POLITICAL EYE: Democrat checks House race support
August 29, 2011 - 12:59 am
State Sen. Ruben Kihuen was a man in motion last week. He traveled Tuesday to Reno to speak to the AFL-CIO convention. The next day the Democrat was back in east Las Vegas, attending a three-hour Spanish community town hall.
The back-to-back events allowed the Las Vegas senator to shore up support from two key groups: unions and the Hispanic community. They’re some of the backers he’ll need once he launches his expected campaign for Congress as soon as the first week of September.
Kihuen said he’s close to deciding whether to take the political plunge and he’ll make an announcement soon. Several insiders said he’s been reaching out to advisers and vendors who would be part of his campaign team and they expect him to jump into the race early next month.
"I still have not made my final decision, but it will be soon," Kihuen said. "Part of the reason I went up to speak to the AFL-CIO is to see what kind of support I could get from the unions. And they invited me to speak. I’m still talking to a lot of people. I’m still listening."
Kihuen has little to lose and everything to gain by running for one of three U.S. House districts in Southern Nevada. He’s in the middle of a four-year state Senate term, so he wouldn’t be out of a political job if he doesn’t win. And he could gain valuable experience running for higher office.
As a Hispanic with deep ties in the community, Kihuen would have an edge over non-Latino opponents in any district where Hispanics make up from one-third to one-half of the voters. A special court masters panel has been tasked with drawing the outlines of Nevada’s electoral districts because the Legislature failed to pass a plan that Gov. Brian Sandoval would sign. Both political parties sued as well, throwing redistricting into the courts to resolve.
No matter the outcome of the court case, at least one of the three U.S. House districts in Southern Nevada will be heavily Hispanic, likely overlapping with Kihuen’s state Senate district. Latinos make up 26 percent of Nevada’s total population and are centered mostly in Clark County.
Kihuen is a freshman senator who served two terms in the Assembly.
HORSFORD IN NO HURRY
State Senate Majority Leader Steven Horsford, D-Las Vegas, also is making further preparations for a likely congressional bid. He’s been talking with members of his Democratic caucus to prepare them for a leadership transition, according to several lawmakers.
Horsford has been open about his ambition to represent Nevada in Washington, but he appears to be in no hurry to launch a campaign.
"I don’t feel there’s any big rush," Horsford said last week. "I’ve been very deliberative. I haven’t made my decision yet."
Over the summer, Horsford said he has focused on his wife and three children and on his job as head of the Culinary Training Academy.
"I’ve got my life back," Horsford said with a smile following a meeting last week of the Legislative Commission.
Some Democratic insiders speculated last week that Horsford might decide to stay in the state Senate and fight to retain control. Democrats hold the chamber by a slim 11-10 margin, and Republicans are confident they can gain the upper hand in the 2012 elections. Those Democrats said there are few signs Horsford has started to put together a serious campaign team or hire people he’ll need to help raise money, handle media and other tasks.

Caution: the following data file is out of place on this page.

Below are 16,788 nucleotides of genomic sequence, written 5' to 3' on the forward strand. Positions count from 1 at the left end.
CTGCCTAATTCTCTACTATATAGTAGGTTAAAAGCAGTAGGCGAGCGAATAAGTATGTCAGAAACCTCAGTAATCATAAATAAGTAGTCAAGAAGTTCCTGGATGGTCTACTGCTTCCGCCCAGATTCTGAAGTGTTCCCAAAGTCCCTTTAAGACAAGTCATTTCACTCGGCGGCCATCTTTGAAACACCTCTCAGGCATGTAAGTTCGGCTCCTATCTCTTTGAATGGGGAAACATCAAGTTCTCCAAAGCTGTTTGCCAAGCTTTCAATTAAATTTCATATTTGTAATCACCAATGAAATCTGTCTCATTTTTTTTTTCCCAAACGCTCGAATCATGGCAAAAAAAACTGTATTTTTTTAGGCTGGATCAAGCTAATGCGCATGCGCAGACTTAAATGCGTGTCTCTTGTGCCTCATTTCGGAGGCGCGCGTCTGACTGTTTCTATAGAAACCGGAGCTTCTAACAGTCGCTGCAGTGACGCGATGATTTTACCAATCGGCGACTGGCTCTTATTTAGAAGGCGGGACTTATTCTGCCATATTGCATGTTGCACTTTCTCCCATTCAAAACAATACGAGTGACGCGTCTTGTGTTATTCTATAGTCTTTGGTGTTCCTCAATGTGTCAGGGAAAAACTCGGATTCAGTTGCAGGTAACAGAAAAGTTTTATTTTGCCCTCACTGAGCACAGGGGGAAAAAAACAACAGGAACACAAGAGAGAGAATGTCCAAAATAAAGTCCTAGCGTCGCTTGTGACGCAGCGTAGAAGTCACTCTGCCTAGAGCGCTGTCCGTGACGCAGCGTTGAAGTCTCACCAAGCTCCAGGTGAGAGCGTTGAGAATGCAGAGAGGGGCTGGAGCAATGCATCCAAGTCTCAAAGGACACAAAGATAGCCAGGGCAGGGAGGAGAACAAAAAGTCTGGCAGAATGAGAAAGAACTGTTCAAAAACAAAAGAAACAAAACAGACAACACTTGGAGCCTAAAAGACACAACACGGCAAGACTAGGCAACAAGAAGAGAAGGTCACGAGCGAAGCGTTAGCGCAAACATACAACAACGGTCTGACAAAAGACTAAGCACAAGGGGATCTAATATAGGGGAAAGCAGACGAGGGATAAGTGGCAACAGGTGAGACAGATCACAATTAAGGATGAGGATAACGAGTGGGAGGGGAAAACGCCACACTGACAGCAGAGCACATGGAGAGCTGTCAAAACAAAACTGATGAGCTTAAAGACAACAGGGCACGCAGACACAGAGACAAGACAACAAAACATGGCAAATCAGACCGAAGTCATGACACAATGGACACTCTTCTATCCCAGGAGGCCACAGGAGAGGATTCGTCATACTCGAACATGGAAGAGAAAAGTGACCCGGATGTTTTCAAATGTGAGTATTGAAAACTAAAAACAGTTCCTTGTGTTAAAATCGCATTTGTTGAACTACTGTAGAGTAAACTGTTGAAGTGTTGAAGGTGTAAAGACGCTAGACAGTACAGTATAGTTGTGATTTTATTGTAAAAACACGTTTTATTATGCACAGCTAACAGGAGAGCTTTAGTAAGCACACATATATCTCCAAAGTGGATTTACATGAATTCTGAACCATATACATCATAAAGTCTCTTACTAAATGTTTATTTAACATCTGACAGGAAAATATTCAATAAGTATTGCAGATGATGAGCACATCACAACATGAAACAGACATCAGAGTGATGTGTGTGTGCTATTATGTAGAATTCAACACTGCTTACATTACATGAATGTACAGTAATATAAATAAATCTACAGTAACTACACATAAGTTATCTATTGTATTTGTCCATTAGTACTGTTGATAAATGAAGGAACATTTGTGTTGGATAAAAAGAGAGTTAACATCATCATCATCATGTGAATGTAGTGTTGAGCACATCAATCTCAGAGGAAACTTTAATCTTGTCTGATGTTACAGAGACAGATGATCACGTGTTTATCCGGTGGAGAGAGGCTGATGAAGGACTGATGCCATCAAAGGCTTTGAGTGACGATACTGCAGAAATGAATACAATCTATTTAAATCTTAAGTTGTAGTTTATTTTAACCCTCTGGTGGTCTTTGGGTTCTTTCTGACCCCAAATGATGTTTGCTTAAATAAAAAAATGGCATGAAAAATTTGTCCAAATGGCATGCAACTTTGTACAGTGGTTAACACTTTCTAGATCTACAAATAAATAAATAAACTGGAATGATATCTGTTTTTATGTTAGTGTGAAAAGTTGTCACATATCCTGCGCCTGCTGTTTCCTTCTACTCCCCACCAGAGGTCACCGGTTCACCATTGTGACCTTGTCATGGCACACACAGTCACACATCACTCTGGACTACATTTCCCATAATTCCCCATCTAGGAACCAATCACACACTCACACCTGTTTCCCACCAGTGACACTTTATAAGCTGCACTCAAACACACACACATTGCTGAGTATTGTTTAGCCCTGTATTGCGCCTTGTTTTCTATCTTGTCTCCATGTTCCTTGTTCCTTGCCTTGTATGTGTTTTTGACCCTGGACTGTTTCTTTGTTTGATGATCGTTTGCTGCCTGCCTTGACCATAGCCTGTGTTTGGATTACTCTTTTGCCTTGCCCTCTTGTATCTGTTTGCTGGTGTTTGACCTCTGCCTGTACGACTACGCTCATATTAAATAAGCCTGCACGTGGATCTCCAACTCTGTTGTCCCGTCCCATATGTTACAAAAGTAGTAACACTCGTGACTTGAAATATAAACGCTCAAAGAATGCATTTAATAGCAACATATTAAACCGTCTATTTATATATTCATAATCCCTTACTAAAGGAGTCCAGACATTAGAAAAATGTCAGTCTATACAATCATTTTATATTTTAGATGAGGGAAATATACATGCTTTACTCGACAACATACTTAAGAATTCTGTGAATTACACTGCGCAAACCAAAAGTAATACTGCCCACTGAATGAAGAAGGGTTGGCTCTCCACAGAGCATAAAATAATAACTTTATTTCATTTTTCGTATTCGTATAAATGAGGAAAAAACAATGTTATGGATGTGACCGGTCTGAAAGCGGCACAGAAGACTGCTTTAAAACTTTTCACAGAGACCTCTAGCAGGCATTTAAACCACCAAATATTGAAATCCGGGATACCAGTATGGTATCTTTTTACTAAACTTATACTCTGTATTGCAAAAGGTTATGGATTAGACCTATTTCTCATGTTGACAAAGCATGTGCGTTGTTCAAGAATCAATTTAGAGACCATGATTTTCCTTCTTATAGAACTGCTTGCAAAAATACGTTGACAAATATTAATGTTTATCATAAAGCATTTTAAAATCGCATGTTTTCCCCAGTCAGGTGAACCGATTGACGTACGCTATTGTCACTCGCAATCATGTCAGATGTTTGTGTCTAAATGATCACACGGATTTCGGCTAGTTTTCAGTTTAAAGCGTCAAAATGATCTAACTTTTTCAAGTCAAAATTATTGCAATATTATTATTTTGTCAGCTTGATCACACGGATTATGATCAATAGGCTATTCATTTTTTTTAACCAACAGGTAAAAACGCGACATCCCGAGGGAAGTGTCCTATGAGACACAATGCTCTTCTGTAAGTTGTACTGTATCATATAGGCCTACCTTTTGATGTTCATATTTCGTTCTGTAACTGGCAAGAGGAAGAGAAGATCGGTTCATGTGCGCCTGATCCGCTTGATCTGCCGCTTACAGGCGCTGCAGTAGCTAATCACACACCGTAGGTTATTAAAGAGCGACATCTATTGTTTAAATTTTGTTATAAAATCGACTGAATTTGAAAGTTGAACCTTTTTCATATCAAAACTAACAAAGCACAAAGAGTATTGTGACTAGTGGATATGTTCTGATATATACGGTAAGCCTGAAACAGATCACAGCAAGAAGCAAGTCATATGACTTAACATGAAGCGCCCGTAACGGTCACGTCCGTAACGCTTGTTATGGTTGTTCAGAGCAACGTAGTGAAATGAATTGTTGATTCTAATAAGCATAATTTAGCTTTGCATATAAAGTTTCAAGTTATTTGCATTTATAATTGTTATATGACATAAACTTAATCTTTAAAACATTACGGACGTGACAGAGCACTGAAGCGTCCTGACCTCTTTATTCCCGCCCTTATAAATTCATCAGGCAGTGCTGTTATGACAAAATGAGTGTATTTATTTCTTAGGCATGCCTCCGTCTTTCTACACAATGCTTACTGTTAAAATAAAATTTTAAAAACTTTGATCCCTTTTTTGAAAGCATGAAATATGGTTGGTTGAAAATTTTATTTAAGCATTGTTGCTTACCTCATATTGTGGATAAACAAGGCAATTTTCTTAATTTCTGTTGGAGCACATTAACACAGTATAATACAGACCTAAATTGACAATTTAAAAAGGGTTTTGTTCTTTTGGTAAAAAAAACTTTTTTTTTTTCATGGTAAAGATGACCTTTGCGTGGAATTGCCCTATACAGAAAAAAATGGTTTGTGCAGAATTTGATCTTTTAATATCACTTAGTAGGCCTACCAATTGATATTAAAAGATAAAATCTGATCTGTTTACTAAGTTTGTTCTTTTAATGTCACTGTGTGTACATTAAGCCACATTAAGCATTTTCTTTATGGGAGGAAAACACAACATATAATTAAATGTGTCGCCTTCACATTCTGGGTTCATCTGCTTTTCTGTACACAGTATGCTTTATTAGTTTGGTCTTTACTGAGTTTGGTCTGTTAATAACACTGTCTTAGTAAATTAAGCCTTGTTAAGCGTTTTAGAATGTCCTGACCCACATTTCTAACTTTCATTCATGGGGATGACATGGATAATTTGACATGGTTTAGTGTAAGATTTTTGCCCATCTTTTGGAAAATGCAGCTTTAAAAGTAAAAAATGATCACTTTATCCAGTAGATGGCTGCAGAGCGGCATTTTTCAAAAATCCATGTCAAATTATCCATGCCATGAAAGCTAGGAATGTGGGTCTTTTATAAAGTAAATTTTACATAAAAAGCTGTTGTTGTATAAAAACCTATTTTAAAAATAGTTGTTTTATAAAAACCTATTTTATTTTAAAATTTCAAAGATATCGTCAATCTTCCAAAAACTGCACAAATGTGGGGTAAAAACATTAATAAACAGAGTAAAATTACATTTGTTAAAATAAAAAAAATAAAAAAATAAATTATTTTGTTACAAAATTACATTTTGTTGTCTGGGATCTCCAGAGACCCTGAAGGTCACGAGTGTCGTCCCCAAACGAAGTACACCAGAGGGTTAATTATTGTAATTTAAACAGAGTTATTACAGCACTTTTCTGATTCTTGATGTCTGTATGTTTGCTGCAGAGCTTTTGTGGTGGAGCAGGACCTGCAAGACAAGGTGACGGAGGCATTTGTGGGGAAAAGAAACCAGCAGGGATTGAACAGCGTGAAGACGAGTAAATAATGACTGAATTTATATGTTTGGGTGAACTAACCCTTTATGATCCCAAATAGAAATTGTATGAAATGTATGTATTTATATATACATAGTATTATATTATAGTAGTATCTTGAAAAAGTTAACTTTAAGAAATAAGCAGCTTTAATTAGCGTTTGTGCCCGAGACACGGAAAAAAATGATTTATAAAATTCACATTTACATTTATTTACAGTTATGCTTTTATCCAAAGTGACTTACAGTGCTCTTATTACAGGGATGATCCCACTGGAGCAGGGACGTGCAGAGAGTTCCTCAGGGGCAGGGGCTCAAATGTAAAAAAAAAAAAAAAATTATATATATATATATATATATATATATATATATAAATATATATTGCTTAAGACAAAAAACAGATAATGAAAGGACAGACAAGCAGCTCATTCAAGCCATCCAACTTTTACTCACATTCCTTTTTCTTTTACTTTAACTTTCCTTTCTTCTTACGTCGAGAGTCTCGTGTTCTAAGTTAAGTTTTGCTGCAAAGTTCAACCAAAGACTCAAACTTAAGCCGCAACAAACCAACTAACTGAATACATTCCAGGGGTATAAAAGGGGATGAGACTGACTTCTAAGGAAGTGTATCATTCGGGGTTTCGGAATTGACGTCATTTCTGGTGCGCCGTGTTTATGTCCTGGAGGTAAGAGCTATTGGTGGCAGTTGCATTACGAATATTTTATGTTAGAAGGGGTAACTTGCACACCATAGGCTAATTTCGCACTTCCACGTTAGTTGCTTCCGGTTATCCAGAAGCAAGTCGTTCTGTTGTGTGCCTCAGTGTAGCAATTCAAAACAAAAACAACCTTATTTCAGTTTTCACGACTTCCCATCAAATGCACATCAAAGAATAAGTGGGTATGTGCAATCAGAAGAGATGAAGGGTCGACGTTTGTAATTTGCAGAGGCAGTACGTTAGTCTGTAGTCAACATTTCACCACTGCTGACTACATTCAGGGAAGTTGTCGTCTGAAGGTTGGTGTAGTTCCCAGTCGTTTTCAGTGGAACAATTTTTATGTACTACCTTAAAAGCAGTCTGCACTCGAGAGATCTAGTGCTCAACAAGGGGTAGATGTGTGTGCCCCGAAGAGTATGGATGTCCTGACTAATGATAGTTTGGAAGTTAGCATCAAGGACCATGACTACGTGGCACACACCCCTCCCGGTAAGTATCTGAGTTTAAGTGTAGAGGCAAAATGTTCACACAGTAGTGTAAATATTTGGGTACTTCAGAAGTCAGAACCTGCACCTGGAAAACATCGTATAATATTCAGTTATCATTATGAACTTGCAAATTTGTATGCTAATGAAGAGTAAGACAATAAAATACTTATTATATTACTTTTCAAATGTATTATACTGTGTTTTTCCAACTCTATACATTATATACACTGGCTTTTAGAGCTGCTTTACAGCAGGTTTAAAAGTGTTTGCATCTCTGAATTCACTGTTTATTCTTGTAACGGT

He also hasn’t made a point of meeting with Democratic leaders in Washington to discuss his potential campaign, which is something Kihuen did over the summer when lawmakers were in the nation’s capital for a series of meetings at the White House.
Kihuen met with leaders of the Democratic Congressional Campaign Committee and sat down with U.S. Sen. Harry Reid, D-Nev., who encouraged him to run.
But Horsford told at least one longtime Las Vegan as recently as last week that he does plan to run for Congress. And he can quickly put together a campaign team when he’s ready, enjoying strong support from the union and the Democratic Party machine in Nevada and Washington. Horsford is a national Democratic committeeman. And he’s close to President Barack Obama after helping the president win Nevada in 2008.
OTHER DEMOCRATS INTERESTED
If both Kihuen and Horsford announce House campaigns, that will mean five Democrats competing for three Southern Nevada seats. Former Rep. Dina Titus, state Sen. John Lee and Assembly Speaker John Oceguera already have launched campaigns.
So there could be at least two competitive Democratic primaries if all of the candidates jump in and stay in.
Kihuen and Horsford, the first African-American state Senate majority leader in Nevada, are expected to enjoy strong support from their minority bases in the population center of Las Vegas, where two of the House districts will be centered after court redistricting. Democrats who know both men said there’s a tacit understanding they would try to avoid facing off against one another in a primary.
Titus, who has a strong Democratic base as well, would be more likely to compete against Kihuen than to face Horsford, another party insider. Although Titus represented the 3rd Congressional District that she lost to Rep. Joe Heck, R-Nev., in 2010, she isn’t expected to attempt a rematch.
As for Oceguera and Lee, they are widely expected to face off in a Democratic primary to represent Heck’s district, since it’s likely to stretch beyond Clark County and into more conservative and rural neighboring counties.
Lee, a moderate, plans to travel to Washington, D.C., on Sept. 16 and 17 to meet with Democratic Congressional Campaign Committee leaders and Reid, a fellow Mormon.
Oceguera also has been in contact with the committee , which has been on a recruiting drive in an effort to retake control of the GOP-led House in 2012.
Contact Laura Myers at lmyers @reviewjournal.com or 702-387-2919. Follow @lmyerslvrj on Twitter.Political Eye blog